Tritangents

Using HomotopyContinuation.jl for computing tritangents of sextic curves

A complex sextic curve in $\mathbb{C}^3$ is the intersection of a cubic surface $\mathcal{C}\subset \mathbb{C}^3$ with a quadric $\mathcal{Q}\subset \mathbb{C}^3$; that is, there exist polynomials in three variables $C$ of degree 3 and $Q$ of degree 2, such that $\mathcal{C} = \{x\in\mathbb{C}^3 : C(x) = 0\}$ and $\mathcal{Q} = \{x\in\mathbb{C}^3 : Q(x) = 0\}$.

An interesting fact about such sextic curves is that they have 120 complex tritangents (at least almost all of them). This means that there are 120 affine complex planes, that touch the sextic at three points.

For instance, the sextic with $Q=x_3 - x_1x_2$ and $C=x_1^3+x_2^3+x_3^3 - 1$ together with one of its tritangents is shown below ($C$ is called the Fermat cubic). The tangent plane is depicted as a triangle. The red points are the points at which the plane touches the sextic.

In the last months, tritangents have been a popular research topic in the Nonlinear Algebra Group at MPI Leipzig: Türkü Özlüm Celik, Avinash Kulkarni, Yue Ren, Mahsa Sayyary Namin, Emre Sertöz and Bernd Sturmfels have worked on this and wrote several articles, which you can find here, here and here.

Computing tritangents numerically is the topic of this blog post. I want to follow the strategy proposed by Hauenstein et. al., who discuss how to compute tritangents using Bertini. I will repeat their computations using HomotopyContinuation.jl.

Let $\mathcal{V} = \mathcal{C}\cap \mathcal{Q}$ be a sextic in $\mathbb{C}^3$ and let $H\subset \mathbb{C}^3$ be an affine plane. Being a tritangent means that there exists three points $x,y,z\in \mathcal{V}$ with

$$x \in H, \mathrm{T}_x \mathcal{V} \subset H, \text{ and } y \in H, \mathrm{T}_y \mathcal{V} \subset H, \text{ and } z \in H, \mathrm{T}_z \mathcal{V} \subset H.$$

The points $x,y,z$ are the contact points of the plane $H$ with $\mathcal{V}$.

Let $h\in \mathbb{C}^3$ be a vector with $H=\{x\in \mathbb{C}^3: h^Tx=1\}$. Then, $H$ is a tritangent with contact points $x,y,z$, if and only if $(x,y,z,h)$ is a zero of the following polynomial system:

$$ F = \begin{bmatrix} P(x,h) \\ P(y,h)\\ P(z,h)\end{bmatrix}, \text{ where } P(x,h) = \begin{bmatrix} h^T x - 1 \\ Q(x) \\ C(x) \\ \det([h \; \nabla_xQ\; \nabla_xC]) \end{bmatrix}.$$

Here, $\nabla_x$ denotes the gradient operator. Let us create the system $F$ in Julia. For simplicity, I will consider the case when $Q=x_3 - x_1x_2$.

using HomotopyContinuation, DynamicPolynomials, LinearAlgebra
@polyvar h[1:3] # variables for the plane
@polyvar x[1:3] y[1:3] z[1:3] #variables for the contact points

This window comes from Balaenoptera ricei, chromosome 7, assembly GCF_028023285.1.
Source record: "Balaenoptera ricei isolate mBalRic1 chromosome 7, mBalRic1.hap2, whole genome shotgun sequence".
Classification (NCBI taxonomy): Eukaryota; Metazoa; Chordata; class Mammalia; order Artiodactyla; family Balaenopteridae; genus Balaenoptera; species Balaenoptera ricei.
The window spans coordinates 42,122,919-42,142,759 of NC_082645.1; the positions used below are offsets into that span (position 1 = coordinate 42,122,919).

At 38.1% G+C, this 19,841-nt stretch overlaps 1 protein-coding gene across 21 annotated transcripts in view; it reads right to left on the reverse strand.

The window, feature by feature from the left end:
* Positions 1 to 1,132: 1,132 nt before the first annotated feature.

@polyvar c[1:20] #variables for the cubic

#the quadric
Q = x[3] - x[1] * x[2]
#the cubic
C = c ⋅ unique(kron([x;1], [x;1], [x;1]))

#generate the system P for the contact point x
P_x = [
  h ⋅ x - 1;
  Q;
  C;
  det([h differentiate(Q, x) differentiate(C, x)])
]

#generate a copy of P for the other contact points y,z
P_y = [p([h; x; c] => [h; y; c]) for p in P_x]
P_z = [p([h; x; c] => [h; z; c]) for p in P_x]

#define F
F = [P_x; P_y; P_z]

Let us first solve F by total degree homotopy when the coefficients of C are random complex numbers.

#create random complex coefficients for C
c₁ = randn(ComplexF64, 20)
#plug in c₁ for c
G = [f([h; x; y; z; c] => [h; x; y; z; c₁]) for f in F]

#solve the system for c₁
S = solve(G)

On my laptop the computation takes 102 seconds. Here is what I get.

Result with 7391 solutions
==================================
• 720 non-singular solutions (0 real)
• 6671 singular solutions (0 real)
• 91 failed paths
• 110592 paths tracked
• random seed: 498802

The count of 720 is correct: for each of the 120 tritangents I get 6 solutions corresponding to all permutations of the contact points $x,y,z$ — and $6 \cdot 120 = 720$.

Let us extract the 720 solutions.

sols = solutions(S, only_nonsingular = true)

One may use sols in a parameter homotopy for computing the tritangents of other sextics. Here is code for tracking sols from c₁ to $C=x_1^3+x_2^3+x_3^3-1$.

#define the coefficients for C
c₀ = [1; zeros(9); 1; zeros(5); 1; 0; 0; -1]
#track the solutions from c₁ to c₀
R = solve(F, sols, parameters = c, start_parameters = c₁, target_parameters = c₀)

On my laptop this computation takes 0.281 seconds — tracking solutions from c₁ to c₀ is much faster than using the totaldegree approach for G. Here is the summary of R:

Result with 684 solutions
==================================
• 684 non-singular solutions (24 real)
• 0 singular solutions (0 real)
• 720 paths tracked
• random seed: 757804

From the $4= \frac{24}{6}$ real solutions one was used in the gif above.

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